You start by creating an agent for your app in Dialogflow console. Within the agent, you create intents. An intent represents a mapping between what a user says and what action should be taken by your app. You don’t have to list all the phrases that can trigger a certain intent. Instead, you provide some training phrases and Dialogflow uses machine learning to learn what to expect. It can also pick up entities from those phrases such as a city name or a date. If the app requires an entity, Dialogflow makes sure that the user provides them. All these small features greatly simplify the work of creating a conversational app.
Some intents can be handled directly in Dialogflow; simply provide the text response for Dialogflow to say. In our app, you can say “Say hi to everyone,” which Dialogflow handles directly with a simple response.
You can also enable an external endpoint to handle intents via a webhook. When an intent is triggered, Dialogflow passes the request to the defined endpoint. The only requirement is that the endpoint supports HTTPS. This is where the power of cloud comes in. In our app, we hosted an endpoint on Google Cloud to handle more complicated questions about images or global temperatures.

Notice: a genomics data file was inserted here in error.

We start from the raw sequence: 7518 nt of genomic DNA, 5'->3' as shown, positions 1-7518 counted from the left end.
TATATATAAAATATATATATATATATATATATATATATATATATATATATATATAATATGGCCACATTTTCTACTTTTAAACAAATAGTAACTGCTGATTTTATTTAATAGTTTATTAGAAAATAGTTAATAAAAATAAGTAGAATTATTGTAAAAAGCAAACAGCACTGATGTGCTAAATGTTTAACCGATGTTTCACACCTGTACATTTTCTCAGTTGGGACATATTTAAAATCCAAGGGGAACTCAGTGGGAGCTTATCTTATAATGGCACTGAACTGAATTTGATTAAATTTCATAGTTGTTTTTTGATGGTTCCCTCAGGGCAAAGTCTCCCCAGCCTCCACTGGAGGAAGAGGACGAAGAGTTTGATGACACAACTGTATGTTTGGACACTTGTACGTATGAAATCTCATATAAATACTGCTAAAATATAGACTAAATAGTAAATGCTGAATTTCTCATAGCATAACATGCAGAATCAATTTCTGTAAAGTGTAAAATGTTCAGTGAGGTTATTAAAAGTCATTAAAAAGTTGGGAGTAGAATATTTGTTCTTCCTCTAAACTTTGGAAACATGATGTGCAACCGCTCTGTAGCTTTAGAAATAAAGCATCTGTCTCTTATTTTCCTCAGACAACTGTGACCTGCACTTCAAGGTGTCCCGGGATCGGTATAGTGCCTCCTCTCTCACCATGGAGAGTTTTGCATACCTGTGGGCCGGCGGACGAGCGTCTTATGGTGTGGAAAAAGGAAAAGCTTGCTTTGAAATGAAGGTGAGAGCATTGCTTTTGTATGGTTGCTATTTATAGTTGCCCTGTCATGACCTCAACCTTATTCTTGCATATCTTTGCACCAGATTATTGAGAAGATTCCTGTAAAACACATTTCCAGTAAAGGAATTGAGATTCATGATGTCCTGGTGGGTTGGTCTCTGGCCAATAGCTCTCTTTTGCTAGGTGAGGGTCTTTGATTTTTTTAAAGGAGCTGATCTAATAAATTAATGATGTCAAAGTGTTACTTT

ASP.NET Core on App Engine (Flex)
For the endpoint, we decided to host a containerized ASP.NET Core web app on Google Cloud Platform (GCP). Since it’s a container running on Linux (yes, .NET runs on Linux!), we could have hosted on Google Kubernetes Engine or App Engine. We decided to go with App Engine, as it provides an HTTPS endpoint by default with minimal hassle. It also gives us versioning, so we can host multiple versions of our endpoint to do A/B testing or easy rollbacks.
The web app serves two purposes. First, it’s the visual frontend to show images or queries (handled by HomeController). Second, it handles webhook calls from Dialogflow for more complicated queries about images or global temperatures (handled by ConversationController).
ConversationController delegates to DialogflowApp to handle the request. DialogflowApp picks up the session id of the request and either creates a new Conversation or finds the existing one. Then, Conversation picks up the intent name and matches that to a subclass of BaseHandler using IntentAttribute at the beginning of handler classes.
Searching for image
When the user says “Search for images of Paris”, that triggers a webhook-enabled “vision.search” intent in Dialogflow. This intent picks up “Paris” as an entity and passes it to the webhook as search term. The call is then routed to VisionSearchHandler running on App Engine. This class uses Google Custom Search APIs to search for images using the search term. In the end, you see a list of images in the web frontend of the app.